Historians Debate: Who Was the Real Alexander Hamilton?
By Nancy Spannaus
June 11, 2018—One of the benefits of the popularity of Hamilton: An American Musical, which begins its run in Washington, D.C. tomorrow, is that it has inspired many institutions to sponsor informative exhibits, presentations , and debates on the First Treasury Secretary’s life and contributions. The event sponsored today by the Bipartisan Policy Center (BPC) on the theme of “Who was the Real Alexander Hamilton?,” was a particularly valuable contribution to this process.
The BPC forum featured two Hamilton historians: Stephen Knott of the U.S. Naval Academy, author of Alexander Hamilton and the Persistence of Myth, and Washington and Hamilton: The Alliance That Forged America; and Peter McNamara of the Utah State University, author of Political Economy and Statesmanship: Smith, Hamilton, and the Foundation of the Commercial Republic. They responded to questions from the BPC Center moderator John Fortier, and then briefly to a few from the audience.
Both historians could fairly be classified as “pro-Hamilton,” with Knott the most polemical in this regard. In response to the opening request that both identify the most important thing people should know about Alexander Hamilton, Knott excoriated the myth that Hamilton had contempt for the “common man,” a myth that flies in the face of his views and actions against slavery, toward native Americans, and in creating an economy geared to allow ordinary citizens to “rise.” McNamara’s answer was that Hamilton had created the foundation of the modern nation-state, not just technically in finance, but in thinking through how to build a civilized society in which people could thrive. Quoting a Hamilton contemporary, McNamara said the Treasury Secretary “did the thinking for his day.”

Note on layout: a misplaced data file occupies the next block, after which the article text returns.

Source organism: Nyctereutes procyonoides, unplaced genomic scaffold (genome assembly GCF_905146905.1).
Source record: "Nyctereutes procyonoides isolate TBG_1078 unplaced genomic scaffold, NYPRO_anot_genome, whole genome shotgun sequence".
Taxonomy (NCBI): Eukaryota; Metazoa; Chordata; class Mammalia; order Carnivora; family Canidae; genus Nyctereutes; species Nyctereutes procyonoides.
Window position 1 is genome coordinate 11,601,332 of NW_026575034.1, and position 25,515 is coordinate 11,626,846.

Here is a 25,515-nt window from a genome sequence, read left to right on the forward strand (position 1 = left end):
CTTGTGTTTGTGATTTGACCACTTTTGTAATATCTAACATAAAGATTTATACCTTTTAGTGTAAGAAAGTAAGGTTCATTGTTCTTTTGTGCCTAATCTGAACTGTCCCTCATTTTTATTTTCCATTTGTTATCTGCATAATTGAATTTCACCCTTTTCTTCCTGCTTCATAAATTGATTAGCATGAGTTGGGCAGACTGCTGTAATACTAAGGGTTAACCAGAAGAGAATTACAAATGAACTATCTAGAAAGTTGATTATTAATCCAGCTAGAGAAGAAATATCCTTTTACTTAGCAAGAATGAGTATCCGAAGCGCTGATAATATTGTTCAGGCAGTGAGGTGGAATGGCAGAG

The broad-ranging discussion, which lasted a little over an hour, has been archived and can be found here. Below I identify the issues that were discussed, along with some notable observations by the two authors.
The Range of Issues
Fortier’s questions of Knott and McNamara were aimed at identifying the issues of controversy which have surrounded Hamilton from his lifetime forward.